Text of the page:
There’s been much speculation about Mary-Kate Olsen‘s engagement ring since reports surfaced that she’s set to wed French banker Olivier Sarkozy—who made it, how much it cost, and whether or not the designer did the unthinkable and bought it herself.
Turns out, the massive ring Olsen’s been sporting is vintage Cartier from 1953—a fitting choice for Olsen considering her affinity for unique vintage clothing—and was purchased at a jewelry auction at Sotheby’s, according to a source familiar with the matter
The center European-cut diamond clocks in at approximately four carats framed by 16 sapphires, and the petals are set with single-cut diamonds.
The ring originally belonged to a Tennessee-based jewelry collector and was bought at an auction in New York City on February 6. Considering that news broke on February 28 about Olsen and Sarkozy’s engagement, the timeline between when the ring was bought, when the engagement happened, and when the public found out about it all is pretty tight.
While the ring was originally estimated to fetch between $40,000 and $60,000 by Sotheby’s, it ultimately sold for $81,250. And while that might seem like a hefty sum for an engagement ring (the average price paid for an engagement ring in the U.S. is $5,431), it is pretty modest by celebrity standards.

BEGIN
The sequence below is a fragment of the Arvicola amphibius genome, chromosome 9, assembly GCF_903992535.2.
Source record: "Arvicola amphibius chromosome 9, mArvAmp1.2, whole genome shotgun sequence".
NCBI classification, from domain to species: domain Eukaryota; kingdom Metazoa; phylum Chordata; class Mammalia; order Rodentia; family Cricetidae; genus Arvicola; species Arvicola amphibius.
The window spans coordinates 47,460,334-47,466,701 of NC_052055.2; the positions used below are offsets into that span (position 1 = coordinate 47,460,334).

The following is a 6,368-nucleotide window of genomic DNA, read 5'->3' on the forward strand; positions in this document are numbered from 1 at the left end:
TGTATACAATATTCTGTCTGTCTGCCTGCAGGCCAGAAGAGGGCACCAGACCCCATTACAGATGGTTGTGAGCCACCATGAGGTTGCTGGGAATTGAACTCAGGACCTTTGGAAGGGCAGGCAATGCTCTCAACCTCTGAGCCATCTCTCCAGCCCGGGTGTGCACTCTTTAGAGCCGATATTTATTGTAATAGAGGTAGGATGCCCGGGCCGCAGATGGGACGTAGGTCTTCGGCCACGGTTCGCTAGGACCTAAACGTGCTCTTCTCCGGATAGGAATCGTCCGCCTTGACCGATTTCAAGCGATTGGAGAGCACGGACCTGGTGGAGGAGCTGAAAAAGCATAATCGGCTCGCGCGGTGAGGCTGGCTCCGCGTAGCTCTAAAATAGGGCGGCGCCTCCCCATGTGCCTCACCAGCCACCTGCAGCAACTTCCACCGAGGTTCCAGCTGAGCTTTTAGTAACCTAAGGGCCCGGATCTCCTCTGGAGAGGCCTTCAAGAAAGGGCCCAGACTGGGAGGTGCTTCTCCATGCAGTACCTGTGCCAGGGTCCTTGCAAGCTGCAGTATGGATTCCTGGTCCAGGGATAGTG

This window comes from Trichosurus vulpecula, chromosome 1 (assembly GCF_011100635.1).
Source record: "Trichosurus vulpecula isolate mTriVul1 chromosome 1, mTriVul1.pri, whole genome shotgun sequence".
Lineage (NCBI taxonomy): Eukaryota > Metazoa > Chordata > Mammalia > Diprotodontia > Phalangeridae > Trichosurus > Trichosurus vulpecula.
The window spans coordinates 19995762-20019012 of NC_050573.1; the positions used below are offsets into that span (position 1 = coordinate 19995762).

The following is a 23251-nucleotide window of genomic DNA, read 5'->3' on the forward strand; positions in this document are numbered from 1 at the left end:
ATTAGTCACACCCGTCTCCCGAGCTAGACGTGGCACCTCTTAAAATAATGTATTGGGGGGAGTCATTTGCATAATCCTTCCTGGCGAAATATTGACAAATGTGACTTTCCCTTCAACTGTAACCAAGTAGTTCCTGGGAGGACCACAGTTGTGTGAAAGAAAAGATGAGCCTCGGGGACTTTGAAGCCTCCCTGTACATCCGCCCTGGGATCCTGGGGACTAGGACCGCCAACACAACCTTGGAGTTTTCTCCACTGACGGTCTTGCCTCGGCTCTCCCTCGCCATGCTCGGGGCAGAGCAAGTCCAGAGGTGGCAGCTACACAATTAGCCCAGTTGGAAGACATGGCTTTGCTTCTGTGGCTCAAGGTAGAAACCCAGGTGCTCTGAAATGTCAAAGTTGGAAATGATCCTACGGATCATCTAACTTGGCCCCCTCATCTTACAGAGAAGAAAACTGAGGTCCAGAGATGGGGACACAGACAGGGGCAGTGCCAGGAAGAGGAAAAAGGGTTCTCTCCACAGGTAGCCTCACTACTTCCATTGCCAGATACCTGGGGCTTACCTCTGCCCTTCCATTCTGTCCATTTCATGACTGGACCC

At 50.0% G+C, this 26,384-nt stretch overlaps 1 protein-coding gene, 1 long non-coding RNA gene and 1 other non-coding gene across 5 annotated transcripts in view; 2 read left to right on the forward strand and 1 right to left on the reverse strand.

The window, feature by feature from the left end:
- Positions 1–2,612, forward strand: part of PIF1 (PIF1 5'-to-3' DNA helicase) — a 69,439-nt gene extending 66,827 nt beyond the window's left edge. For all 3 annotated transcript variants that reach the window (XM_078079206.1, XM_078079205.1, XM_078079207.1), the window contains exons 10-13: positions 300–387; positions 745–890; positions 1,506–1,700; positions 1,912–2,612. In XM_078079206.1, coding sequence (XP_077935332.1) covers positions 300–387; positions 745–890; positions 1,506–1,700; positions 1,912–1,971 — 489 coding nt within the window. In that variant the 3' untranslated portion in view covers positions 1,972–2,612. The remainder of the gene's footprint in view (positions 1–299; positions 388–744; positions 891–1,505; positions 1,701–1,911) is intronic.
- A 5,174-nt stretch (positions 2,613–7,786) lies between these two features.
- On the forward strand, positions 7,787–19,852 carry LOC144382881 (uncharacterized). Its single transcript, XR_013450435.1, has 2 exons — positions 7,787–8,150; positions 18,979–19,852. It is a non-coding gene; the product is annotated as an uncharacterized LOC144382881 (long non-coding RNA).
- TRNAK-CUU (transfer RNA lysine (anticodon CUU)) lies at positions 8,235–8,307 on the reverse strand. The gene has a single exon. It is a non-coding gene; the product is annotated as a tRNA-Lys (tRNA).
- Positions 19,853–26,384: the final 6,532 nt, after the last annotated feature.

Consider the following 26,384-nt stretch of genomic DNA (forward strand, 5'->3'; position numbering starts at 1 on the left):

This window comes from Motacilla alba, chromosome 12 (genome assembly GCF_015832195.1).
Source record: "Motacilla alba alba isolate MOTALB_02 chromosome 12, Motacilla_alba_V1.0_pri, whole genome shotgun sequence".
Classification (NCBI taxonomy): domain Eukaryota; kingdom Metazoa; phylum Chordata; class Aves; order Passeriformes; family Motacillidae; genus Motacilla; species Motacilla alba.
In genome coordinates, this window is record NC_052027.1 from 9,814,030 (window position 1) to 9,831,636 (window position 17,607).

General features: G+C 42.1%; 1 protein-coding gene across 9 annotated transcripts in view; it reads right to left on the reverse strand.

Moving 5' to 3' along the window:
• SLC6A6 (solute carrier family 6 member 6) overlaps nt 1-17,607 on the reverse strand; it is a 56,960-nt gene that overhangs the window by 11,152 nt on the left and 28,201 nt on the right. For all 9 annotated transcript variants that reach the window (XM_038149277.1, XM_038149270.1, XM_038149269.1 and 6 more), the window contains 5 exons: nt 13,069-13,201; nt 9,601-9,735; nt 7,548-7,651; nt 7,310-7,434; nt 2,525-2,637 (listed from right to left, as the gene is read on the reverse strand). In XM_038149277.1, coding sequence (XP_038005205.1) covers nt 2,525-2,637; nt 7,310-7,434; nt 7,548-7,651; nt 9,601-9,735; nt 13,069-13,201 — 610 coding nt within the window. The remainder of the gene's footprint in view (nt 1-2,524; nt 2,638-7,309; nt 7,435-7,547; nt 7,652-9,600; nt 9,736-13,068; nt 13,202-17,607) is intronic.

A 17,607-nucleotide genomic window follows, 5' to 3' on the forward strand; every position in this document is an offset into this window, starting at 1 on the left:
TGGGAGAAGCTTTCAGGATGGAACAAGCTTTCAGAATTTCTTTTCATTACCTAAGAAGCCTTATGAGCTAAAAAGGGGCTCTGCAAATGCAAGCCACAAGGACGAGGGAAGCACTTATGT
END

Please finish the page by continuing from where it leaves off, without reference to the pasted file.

Kim Kardashian‘s engagement ring from Kanye West, for instance, is a perfect, D flawless cushion-cut diamond ring created by Lorraine Schwartz that’s estimated to be worth upwards of $8 million. Angelina Jolie‘s engagement ring from Brad Pitt features a total of 16 carats and is speculated to be worth $500,000.
We reached out to Sotheby’s, who declined to comment on who purchased the ring, so the world will have to continue to speculate on whether or not Olsen bought the ring for herself or Sarkozy shelled out for it. Or perhaps the pair went the modern route and picked it out together. Regardless, it is a gorgeous piece of jewelry, and at the end of the day this is a piece of jewelry Olsen intends to wear for life, so that’s really all that matters.